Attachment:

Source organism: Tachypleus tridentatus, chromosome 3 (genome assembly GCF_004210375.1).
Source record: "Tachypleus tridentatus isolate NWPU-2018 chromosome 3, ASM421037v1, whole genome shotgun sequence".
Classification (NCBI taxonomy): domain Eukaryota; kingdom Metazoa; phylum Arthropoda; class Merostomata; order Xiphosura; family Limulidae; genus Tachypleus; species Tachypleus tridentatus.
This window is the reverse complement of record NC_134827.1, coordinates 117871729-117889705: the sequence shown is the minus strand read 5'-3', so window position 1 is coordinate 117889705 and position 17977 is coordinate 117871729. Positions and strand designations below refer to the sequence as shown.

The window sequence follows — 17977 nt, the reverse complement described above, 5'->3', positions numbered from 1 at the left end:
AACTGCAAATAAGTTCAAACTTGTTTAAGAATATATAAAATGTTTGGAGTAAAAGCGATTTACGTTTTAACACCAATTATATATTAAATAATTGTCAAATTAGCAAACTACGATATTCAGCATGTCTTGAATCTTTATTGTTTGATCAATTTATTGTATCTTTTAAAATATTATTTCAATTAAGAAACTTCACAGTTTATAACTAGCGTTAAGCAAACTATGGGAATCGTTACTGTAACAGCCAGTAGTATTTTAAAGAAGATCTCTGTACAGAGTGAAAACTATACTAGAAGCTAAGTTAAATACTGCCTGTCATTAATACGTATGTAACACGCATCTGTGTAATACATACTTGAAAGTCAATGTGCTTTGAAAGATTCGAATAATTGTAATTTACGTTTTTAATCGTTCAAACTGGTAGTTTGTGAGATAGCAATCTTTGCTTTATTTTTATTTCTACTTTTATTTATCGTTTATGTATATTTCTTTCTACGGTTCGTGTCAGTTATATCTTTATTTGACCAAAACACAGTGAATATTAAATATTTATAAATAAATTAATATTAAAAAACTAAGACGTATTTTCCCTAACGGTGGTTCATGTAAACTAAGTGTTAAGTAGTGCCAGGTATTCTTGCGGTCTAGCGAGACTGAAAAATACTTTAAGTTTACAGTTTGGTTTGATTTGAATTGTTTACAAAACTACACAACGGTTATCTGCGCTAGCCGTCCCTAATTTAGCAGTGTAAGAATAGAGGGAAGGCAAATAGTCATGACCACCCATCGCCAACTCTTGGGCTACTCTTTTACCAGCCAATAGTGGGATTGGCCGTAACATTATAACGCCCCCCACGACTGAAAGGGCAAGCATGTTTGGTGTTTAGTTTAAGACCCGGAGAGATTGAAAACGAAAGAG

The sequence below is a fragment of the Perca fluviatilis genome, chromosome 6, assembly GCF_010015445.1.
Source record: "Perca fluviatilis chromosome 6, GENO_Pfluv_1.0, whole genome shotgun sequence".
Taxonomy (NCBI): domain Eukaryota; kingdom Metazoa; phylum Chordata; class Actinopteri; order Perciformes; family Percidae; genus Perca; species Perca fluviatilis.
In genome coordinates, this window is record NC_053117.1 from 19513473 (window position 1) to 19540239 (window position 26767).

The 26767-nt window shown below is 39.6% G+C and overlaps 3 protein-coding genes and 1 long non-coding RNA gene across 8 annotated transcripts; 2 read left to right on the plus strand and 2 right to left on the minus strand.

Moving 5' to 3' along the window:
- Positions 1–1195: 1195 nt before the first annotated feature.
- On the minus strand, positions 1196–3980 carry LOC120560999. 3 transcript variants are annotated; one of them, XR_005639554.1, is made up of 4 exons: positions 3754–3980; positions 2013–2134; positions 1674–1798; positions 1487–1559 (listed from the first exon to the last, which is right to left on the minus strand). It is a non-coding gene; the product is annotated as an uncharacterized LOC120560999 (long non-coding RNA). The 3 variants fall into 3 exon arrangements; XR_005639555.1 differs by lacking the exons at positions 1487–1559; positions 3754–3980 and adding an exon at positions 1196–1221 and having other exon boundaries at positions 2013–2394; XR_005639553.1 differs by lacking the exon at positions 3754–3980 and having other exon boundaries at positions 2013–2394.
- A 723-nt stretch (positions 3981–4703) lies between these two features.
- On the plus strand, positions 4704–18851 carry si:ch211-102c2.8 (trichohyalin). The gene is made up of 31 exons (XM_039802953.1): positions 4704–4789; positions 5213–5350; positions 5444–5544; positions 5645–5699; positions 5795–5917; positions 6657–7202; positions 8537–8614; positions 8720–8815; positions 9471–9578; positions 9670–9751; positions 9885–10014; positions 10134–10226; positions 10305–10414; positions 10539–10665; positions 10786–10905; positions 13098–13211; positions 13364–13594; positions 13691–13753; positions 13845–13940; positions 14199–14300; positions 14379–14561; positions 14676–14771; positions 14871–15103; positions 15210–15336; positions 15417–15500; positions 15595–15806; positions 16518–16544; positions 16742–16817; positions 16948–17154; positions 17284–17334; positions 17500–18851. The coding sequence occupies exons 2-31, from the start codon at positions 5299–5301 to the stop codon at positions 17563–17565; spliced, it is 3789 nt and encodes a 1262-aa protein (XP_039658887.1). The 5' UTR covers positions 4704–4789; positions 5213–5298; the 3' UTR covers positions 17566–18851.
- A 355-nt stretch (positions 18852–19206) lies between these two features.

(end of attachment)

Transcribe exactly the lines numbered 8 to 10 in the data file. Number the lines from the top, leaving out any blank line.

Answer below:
Source record: "Perca fluviatilis chromosome 6, GENO_Pfluv_1.0, whole genome shotgun sequence".
Taxonomy (NCBI): domain Eukaryota; kingdom Metazoa; phylum Chordata; class Actinopteri; order Perciformes; family Percidae; genus Perca; species Perca fluviatilis.
In genome coordinates, this window is record NC_053117.1 from 19513473 (window position 1) to 19540239 (window position 26767).